Is your company interested in sponsoring or exhibiting at TC Sessions: Enterprise? Contact our sponsorship sales team by filling out this form.

Early bird pricing ends next week for TC Sessions: Enterprise 2019

Here are five words you’ll never hear spring from the mouth of an early stage startupper. “I don’t mind paying more.” We feel you, and that’s why we’re letting you know that the price of admission to TC Sessions Enterprise 2019, which takes place on September 5, goes up next week.

Our $249 early-bird ticket price remains in play until 11:59 p.m. (PT) on August 9. Buy your ticket now and save $100.

Now that you’ve scored the best possible price, get ready to experience a full day focused on what’s around the corner for enterprise — the biggest and richest startup category in Silicon Valley. More than 1,000 attendees, including many of the industry’s top founders, CEOs, investors, and technologists will join TechCrunch’s editors on stage for interviews covering all the big enterprise topics – AI, the cloud, Kubernetes, data and security, marketing automation, event quantum computing, to name a few.

This conference features more than 20 sessions on the main stage plus separate Q&As with the speakers and breakout sessions. Check out the agenda here.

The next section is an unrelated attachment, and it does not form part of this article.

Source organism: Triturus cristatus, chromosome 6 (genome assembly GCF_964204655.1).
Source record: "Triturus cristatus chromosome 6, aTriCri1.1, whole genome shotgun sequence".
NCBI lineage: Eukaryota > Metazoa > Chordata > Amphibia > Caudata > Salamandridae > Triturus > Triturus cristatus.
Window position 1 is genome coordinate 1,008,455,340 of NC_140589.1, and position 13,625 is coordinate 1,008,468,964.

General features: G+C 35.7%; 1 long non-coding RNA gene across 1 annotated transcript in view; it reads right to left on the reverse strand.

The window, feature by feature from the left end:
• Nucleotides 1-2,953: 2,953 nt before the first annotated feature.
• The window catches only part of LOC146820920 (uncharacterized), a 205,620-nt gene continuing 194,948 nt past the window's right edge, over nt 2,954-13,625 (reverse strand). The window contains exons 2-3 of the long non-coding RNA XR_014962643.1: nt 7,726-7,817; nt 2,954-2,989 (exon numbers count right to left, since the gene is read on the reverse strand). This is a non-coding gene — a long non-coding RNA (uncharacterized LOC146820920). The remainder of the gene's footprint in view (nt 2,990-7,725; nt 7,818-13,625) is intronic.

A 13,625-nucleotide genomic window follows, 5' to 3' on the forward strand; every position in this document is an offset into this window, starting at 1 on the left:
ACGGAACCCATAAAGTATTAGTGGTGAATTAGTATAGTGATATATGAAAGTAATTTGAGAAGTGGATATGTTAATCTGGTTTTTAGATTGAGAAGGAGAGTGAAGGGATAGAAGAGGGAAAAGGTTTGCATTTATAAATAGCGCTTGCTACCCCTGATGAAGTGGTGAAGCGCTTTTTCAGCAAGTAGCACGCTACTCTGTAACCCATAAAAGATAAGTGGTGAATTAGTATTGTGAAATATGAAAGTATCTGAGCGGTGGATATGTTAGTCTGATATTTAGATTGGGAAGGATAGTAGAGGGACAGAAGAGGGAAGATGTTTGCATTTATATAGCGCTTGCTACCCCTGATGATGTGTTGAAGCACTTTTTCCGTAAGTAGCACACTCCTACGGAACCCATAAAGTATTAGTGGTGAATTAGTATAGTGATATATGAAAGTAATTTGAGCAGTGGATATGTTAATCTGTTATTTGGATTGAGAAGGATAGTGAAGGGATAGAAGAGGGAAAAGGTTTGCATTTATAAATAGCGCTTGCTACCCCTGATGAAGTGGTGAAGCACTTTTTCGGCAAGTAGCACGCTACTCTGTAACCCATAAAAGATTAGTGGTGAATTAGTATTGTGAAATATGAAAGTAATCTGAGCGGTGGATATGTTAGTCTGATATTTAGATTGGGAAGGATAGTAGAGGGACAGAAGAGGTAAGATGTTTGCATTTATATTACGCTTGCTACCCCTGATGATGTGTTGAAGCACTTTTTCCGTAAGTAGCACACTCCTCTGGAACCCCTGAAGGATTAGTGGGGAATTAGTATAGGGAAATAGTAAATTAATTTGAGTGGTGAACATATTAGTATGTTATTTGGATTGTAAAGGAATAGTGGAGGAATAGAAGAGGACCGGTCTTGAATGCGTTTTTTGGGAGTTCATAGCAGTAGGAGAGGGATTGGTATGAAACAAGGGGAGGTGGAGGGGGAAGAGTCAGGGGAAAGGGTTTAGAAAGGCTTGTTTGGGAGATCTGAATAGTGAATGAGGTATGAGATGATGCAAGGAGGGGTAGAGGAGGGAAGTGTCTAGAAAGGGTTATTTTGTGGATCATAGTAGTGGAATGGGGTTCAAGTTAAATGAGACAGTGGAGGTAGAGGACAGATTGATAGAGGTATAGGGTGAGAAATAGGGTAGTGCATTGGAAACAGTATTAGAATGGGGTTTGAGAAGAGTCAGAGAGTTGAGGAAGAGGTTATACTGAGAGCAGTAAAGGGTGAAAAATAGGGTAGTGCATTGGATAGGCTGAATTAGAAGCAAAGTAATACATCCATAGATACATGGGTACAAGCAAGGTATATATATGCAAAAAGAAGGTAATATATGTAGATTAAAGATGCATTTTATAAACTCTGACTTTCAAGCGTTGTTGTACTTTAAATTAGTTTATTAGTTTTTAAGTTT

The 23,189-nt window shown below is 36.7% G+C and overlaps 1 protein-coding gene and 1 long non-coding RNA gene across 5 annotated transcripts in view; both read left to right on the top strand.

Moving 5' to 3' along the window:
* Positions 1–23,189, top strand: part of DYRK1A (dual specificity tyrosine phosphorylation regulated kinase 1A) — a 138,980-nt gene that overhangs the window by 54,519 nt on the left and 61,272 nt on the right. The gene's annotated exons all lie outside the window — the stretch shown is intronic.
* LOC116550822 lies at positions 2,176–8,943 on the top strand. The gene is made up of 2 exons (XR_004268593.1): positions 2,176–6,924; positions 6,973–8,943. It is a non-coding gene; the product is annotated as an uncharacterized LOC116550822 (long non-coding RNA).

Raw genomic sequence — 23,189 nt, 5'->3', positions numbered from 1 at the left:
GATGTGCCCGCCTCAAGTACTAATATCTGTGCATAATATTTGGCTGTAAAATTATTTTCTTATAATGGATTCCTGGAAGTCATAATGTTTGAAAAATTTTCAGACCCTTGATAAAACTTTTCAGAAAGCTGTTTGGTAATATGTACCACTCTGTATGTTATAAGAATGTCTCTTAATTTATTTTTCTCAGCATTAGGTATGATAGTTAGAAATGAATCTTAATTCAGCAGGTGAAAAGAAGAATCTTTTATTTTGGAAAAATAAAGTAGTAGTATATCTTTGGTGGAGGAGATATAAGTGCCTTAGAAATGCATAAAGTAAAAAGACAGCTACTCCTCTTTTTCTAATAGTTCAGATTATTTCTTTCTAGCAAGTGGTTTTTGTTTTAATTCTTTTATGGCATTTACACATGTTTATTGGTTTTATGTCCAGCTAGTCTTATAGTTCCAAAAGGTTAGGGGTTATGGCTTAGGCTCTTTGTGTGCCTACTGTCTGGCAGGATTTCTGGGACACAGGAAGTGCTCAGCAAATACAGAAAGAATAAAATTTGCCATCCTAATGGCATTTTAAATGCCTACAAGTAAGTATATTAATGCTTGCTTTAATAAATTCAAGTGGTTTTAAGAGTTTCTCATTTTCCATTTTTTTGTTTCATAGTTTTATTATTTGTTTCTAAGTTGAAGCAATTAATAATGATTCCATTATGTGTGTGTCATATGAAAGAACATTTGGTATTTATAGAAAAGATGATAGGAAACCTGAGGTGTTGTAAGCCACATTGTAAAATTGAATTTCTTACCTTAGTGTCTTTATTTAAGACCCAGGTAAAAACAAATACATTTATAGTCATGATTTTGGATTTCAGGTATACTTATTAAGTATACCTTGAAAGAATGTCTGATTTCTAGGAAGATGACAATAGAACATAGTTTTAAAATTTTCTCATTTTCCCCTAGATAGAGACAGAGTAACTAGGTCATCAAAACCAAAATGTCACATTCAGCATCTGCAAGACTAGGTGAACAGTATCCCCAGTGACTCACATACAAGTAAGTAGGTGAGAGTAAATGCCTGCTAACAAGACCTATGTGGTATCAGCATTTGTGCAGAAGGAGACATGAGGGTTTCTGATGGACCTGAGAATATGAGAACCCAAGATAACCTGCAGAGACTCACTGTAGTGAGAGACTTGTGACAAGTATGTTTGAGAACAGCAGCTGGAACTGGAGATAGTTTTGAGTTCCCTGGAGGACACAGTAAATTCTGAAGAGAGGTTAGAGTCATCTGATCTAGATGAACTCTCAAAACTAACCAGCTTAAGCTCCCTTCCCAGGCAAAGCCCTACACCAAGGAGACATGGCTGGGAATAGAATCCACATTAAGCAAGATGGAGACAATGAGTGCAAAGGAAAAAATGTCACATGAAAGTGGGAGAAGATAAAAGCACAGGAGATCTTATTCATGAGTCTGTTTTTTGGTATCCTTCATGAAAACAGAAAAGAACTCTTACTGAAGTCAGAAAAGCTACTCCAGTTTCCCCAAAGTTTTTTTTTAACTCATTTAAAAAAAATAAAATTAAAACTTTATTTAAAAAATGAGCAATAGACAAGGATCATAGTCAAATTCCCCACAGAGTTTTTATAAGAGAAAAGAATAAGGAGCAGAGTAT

Just to peek at one session, TechCrunch’s Connie Loizos will interview three top VCs –  Jason Green (Emergence Capital), Maha Ibrahim (Canaan Partners) and Rebecca Lynn (Canvas Ventures) – in a session entitled Investing with an Eye to the Future: In an ever-changing technological landscape, it’s not easy for VCs to know what’s coming next and how to place their bets. Yet, it’s the job of investors to peer around the corner and find the next big thing, whether that’s in AI, serverless, blockchain, edge computing or other emerging technologies. Our panel will look at the challenges of enterprise investing, what they look for in enterprise startups and how they decide where to put their money.

Want to boost your ROI? Take advantage of our group discount — save 20 percent when you buy four or more tickets at once. And remember, for every ticket you buy to TC Sessions: Enterprise, we’ll register you for a free Expo Only pass to TechCrunch Disrupt SF on October 2-4.

TC Sessions: Enterprise takes place on September 5, but your chance to save $100 ends next week. No one enjoys paying more, so buy an early bird ticket today, cross it off your to-do list and enjoy your savings.